Brian Strutton, GMB's national secretary for public services, is quoted online as saying that "The unions and the LGA have been expecting ministerial sign off for our proposals which we amended at governments request and re-submitted earlier this month. Unfortunately officials from the Department of Communities & Local Government and Treasury told us today that ministers were raising a further three issues."
This is interesting for two reasons. First, it is a public acknowledgment that, having done a (secret) deal with the employers and sent it to the Government, our world class negotiators response to the Government seeking changes (in a deal we aren't allowed to know about) was... to make those changes.
Now there are three possibilities;
(A) The Government thought the deal was insufficiently generous to employees and demanded changes in our interest, or;
(B) The Government sought changes which had no bearing upon the value of the scheme to its members, or;
(C) The Government thought that the scheme exceeded their "cost envelope", was too generous and demanded changes detrimental to our interests.
Somehow I think option (C) is most likely, which does - at least - mean that we will be spared the awful recommendation that what is on offer is "the best that can be achieved by negotiation" since we all now know that the LGPS proposals with which we will be presented will fall short of what was in fact achieved in negotiations between unions and employers.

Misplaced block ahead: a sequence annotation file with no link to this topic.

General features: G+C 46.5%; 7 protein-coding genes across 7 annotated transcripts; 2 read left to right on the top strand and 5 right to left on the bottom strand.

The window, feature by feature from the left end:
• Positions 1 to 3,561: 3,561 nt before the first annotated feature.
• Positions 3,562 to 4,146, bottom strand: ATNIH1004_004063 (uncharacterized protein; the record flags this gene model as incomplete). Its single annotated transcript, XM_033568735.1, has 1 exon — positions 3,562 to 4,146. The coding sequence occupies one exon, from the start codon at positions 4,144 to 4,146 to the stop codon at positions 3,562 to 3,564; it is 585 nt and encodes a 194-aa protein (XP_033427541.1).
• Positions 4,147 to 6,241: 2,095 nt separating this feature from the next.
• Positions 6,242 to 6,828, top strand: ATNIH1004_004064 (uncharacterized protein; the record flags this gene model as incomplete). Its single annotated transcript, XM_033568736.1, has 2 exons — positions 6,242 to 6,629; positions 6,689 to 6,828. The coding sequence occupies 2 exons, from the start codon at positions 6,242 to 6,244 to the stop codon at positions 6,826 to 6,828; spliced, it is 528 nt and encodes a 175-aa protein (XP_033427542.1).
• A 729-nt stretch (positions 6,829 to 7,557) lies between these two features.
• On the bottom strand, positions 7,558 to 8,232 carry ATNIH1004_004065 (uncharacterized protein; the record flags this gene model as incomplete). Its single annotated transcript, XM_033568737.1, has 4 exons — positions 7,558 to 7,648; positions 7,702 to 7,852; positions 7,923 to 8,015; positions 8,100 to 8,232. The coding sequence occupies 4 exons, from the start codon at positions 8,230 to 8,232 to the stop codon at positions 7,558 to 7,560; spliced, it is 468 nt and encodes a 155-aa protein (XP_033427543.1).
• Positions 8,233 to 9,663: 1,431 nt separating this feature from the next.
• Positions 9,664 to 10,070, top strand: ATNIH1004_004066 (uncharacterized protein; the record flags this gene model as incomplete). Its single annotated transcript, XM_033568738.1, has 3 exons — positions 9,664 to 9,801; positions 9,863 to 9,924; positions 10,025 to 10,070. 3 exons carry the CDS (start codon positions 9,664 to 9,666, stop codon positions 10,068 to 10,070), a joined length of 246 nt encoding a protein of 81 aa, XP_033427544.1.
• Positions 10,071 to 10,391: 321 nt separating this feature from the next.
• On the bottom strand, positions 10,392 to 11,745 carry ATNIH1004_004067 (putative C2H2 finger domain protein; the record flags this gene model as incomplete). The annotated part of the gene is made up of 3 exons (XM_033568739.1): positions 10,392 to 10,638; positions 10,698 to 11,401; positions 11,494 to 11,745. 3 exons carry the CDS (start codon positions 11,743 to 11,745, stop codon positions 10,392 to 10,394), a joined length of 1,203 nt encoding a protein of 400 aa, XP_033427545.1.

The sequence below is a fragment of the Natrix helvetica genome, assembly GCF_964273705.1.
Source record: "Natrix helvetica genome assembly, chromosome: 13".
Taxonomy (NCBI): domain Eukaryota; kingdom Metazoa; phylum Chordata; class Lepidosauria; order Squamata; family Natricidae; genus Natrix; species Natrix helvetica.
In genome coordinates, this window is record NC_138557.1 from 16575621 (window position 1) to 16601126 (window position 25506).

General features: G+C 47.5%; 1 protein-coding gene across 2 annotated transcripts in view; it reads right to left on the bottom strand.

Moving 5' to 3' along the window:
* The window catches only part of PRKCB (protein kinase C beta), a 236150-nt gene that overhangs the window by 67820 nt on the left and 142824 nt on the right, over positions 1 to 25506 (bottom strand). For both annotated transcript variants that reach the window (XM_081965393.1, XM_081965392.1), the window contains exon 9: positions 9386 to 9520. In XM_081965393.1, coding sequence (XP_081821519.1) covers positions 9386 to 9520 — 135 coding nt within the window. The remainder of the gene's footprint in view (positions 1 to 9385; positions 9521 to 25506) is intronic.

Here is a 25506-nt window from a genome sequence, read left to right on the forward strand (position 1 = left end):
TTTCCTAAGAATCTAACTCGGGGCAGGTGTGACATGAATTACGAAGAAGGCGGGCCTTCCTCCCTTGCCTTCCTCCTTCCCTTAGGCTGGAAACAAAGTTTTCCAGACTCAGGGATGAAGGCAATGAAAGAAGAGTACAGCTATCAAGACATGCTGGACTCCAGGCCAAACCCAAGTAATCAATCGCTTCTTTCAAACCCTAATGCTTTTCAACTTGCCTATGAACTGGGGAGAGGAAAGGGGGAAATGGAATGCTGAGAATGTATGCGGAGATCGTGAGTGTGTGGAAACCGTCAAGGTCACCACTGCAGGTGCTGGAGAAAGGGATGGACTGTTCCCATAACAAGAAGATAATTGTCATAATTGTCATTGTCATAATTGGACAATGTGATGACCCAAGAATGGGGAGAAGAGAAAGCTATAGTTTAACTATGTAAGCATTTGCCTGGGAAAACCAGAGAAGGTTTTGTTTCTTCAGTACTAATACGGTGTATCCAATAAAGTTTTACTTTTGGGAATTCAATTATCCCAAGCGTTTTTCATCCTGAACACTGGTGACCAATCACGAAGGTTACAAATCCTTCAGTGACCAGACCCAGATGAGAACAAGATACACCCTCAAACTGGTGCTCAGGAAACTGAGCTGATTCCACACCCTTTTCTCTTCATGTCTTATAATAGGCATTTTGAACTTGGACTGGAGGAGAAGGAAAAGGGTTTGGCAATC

The second reason that Mr Strutton's disarming honesty is of interest is that he makes clear what any novice negotiator would know, that if you make concessions to the bullies in this Government they will certainly come back for more.
I understand that the negotiating team - on both trade union and Local Government Association (LGA) sides - are keen to get the deal approved by ministers so the consultation with union and LGA members can start before the association, Unison, GMB and Unite hold their annual conferences next month.
Because Conferences are large gatherings of elected delegates with a legitimate right to express an opinion, and make recommendations, clearly they must be the last bodies anyone would want to be able to pass judgement on the work of world class negotiators.
I await word from UNISON...
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